The U.S. bank said 10-year yields may have peaked for this cycle, cutting its year-end projection by 50 basis points to 3 percent. JPMorgan Chase & Co. and Bank of America Merrill Lynch also trimmed their forecasts this week on expectations of fewer Federal Reserve interest-rate increases, while the bonds have regained haven status for BlackRock Inc. following last year’s slump that drove yields to a seven-year high.
Treasuries and European bonds have rallied in recent weeks as investors grow more concerned about the prospects of a global economic slowdown, with a plunge in German industrial-production data Tuesday the latest to spur fears of a recession. Still, Goldman isn’t expecting the U.S. yield curve to invert fully, widely seen in the market as a barometer of an impending recession.
“We now believe 10-year yields may have peaked for this cycle,” wrote Goldman strategists led by Praveen Korapaty in a note to clients. “Material weakness in growth data, combined with poor risk sentiment and tighter financial conditions have led markets to reconsider the extent of monetary policy normalization possible globally.”
Goldman’s forecast still sees 10-year yields rising again from their current 2.70 percent, but below the 3.25 percent reached in October. For BlackRock, yields are unlikely to return to those levels as investors are now buying bonds again when stocks decline, according to Rick Rieder, its global chief investment officer of fixed income.
Investors have been rattled by turbulence in U.S. stocks and money markets no longer expect the Federal Reserve or the European Central Bank to raise rates at all this year. JPMorgan and Bank of America still see two Fed interest-rate hikes, and have reduced their 10-year yield forecasts to 3.20 percent and 3.00 percent respectively.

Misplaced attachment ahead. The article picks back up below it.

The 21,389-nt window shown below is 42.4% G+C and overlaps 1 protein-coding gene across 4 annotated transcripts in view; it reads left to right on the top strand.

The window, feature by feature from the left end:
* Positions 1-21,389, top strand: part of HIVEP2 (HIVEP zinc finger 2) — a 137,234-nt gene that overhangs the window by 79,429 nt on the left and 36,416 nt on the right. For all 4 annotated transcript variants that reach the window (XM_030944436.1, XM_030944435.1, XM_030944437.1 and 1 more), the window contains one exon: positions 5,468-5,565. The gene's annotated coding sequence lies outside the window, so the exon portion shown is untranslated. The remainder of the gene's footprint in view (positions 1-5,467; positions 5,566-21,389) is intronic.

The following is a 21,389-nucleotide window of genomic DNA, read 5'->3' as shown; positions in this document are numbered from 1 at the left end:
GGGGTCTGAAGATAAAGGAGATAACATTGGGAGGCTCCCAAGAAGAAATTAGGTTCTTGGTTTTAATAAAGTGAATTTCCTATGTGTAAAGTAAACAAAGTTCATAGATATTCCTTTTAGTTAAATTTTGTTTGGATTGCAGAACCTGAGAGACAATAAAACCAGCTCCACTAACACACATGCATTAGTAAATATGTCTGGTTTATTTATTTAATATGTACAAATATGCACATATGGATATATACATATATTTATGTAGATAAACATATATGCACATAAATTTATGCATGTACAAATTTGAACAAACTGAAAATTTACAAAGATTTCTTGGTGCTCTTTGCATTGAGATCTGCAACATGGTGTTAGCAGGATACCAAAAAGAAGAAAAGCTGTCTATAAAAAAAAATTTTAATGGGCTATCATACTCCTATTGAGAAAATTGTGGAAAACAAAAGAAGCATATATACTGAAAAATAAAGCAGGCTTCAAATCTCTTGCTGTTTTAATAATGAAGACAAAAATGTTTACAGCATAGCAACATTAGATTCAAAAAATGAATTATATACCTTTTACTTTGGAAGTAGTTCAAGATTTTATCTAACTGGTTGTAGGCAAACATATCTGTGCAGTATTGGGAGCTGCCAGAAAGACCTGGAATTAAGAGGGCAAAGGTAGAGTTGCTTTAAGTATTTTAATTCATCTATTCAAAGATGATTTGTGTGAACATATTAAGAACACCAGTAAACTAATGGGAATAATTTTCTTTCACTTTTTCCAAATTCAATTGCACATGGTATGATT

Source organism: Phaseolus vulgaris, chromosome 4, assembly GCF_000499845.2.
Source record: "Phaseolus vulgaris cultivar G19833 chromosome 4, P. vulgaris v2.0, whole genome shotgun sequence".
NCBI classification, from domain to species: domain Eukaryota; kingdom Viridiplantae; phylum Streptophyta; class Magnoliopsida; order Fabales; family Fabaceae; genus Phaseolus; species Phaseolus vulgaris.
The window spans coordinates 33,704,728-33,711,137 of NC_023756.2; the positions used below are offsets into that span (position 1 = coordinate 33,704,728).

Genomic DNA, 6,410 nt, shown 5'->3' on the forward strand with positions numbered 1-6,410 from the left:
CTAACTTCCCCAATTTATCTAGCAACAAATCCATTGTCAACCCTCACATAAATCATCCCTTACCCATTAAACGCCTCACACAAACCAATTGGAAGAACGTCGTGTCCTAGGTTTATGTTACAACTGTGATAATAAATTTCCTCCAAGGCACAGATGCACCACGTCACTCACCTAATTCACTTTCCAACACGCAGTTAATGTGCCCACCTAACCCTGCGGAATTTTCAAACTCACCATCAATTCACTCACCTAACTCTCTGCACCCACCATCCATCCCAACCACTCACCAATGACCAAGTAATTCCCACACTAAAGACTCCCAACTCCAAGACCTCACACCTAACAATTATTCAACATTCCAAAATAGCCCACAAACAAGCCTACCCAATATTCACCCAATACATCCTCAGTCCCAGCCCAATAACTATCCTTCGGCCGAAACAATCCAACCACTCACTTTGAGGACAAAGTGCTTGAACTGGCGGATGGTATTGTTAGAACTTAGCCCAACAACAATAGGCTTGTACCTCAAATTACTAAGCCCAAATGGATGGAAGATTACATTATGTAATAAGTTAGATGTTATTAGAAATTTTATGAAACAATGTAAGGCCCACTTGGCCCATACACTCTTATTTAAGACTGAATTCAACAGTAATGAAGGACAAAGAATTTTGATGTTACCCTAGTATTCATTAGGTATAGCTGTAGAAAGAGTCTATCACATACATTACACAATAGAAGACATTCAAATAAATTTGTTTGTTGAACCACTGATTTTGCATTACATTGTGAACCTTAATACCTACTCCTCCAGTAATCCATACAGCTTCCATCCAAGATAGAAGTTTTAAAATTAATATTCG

The yield differential between U.S. and German bonds, which touched a record high last year as the Fed raised borrowing costs, will cease to grow, according to Goldman.
Goldman’s call on German bund yields has been lowered 15 basis points to 0.65 percent. For some banks, the rally in haven assets has already gone too far this year, with Credit Agricole SA and Commerzbank AG now recommending shorting bunds, after yields fell to the lowest level in more than two years last week at 0.15 percent.
The outlook for global yields was cut across the board by Goldman. Forecasts for Canadian yields were reduced the most, down 60 basis points to 2.40 percent. It also revised down its 10-year U.K. yield forecast by 25 basis points to 1.85 percent, and lowered Japan’s by 12 basis points to 0.1 percent.
The iShares 7-10 Year Treasury Bond ETF (IEF) was trading at $103.96 per share on Tuesday afternoon, down $0.15 (-0.14%). Year-to-date, IEF has declined -0.86%, versus a -4.05% rise in the benchmark S&P 500 index during the same period.
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